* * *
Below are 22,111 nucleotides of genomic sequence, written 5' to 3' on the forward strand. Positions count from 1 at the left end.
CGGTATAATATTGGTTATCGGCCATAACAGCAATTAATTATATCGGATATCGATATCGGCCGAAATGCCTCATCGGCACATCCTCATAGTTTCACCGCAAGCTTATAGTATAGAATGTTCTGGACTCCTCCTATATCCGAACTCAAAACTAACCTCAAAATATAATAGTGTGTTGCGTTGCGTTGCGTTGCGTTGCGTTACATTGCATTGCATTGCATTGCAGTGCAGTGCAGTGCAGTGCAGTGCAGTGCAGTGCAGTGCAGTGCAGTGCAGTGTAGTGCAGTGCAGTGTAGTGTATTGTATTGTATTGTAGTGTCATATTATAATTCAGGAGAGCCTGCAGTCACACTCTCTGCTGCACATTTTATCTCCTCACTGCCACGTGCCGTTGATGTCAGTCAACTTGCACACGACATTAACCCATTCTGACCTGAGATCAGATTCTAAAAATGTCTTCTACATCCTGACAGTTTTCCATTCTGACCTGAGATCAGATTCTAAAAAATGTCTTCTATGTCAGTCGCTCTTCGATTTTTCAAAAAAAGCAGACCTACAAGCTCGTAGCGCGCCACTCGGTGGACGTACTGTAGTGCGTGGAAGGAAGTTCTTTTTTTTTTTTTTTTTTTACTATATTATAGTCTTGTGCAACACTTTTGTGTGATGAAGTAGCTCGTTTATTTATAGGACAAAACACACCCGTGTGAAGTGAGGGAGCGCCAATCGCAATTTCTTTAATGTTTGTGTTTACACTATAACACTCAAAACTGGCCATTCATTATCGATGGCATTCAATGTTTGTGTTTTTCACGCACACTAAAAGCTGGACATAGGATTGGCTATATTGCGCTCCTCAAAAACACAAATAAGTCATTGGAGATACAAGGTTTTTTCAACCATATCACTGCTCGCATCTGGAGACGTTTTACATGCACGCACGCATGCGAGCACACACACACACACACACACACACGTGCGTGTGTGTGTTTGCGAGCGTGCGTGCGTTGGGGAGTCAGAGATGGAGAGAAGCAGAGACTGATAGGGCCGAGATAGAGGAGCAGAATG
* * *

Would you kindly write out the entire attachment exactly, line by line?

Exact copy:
Below are 22,111 nucleotides of genomic sequence, written 5' to 3' on the forward strand. Positions count from 1 at the left end.
CGGTATAATATTGGTTATCGGCCATAACAGCAATTAATTATATCGGATATCGATATCGGCCGAAATGCCTCATCGGCACATCCTCATAGTTTCACCGCAAGCTTATAGTATAGAATGTTCTGGACTCCTCCTATATCCGAACTCAAAACTAACCTCAAAATATAATAGTGTGTTGCGTTGCGTTGCGTTGCGTTGCGTTACATTGCATTGCATTGCATTGCAGTGCAGTGCAGTGCAGTGCAGTGCAGTGCAGTGCAGTGCAGTGCAGTGCAGTGTAGTGCAGTGCAGTGTAGTGTATTGTATTGTATTGTAGTGTCATATTATAATTCAGGAGAGCCTGCAGTCACACTCTCTGCTGCACATTTTATCTCCTCACTGCCACGTGCCGTTGATGTCAGTCAACTTGCACACGACATTAACCCATTCTGACCTGAGATCAGATTCTAAAAATGTCTTCTACATCCTGACAGTTTTCCATTCTGACCTGAGATCAGATTCTAAAAAATGTCTTCTATGTCAGTCGCTCTTCGATTTTTCAAAAAAAGCAGACCTACAAGCTCGTAGCGCGCCACTCGGTGGACGTACTGTAGTGCGTGGAAGGAAGTTCTTTTTTTTTTTTTTTTTTTACTATATTATAGTCTTGTGCAACACTTTTGTGTGATGAAGTAGCTCGTTTATTTATAGGACAAAACACACCCGTGTGAAGTGAGGGAGCGCCAATCGCAATTTCTTTAATGTTTGTGTTTACACTATAACACTCAAAACTGGCCATTCATTATCGATGGCATTCAATGTTTGTGTTTTTCACGCACACTAAAAGCTGGACATAGGATTGGCTATATTGCGCTCCTCAAAAACACAAATAAGTCATTGGAGATACAAGGTTTTTTCAACCATATCACTGCTCGCATCTGGAGACGTTTTACATGCACGCACGCATGCGAGCACACACACACACACACACACACACGTGCGTGTGTGTGTTTGCGAGCGTGCGTGCGTTGGGGAGTCAGAGATGGAGAGAAGCAGAGACTGATAGGGCCGAGATAGAGGAGCAGAATG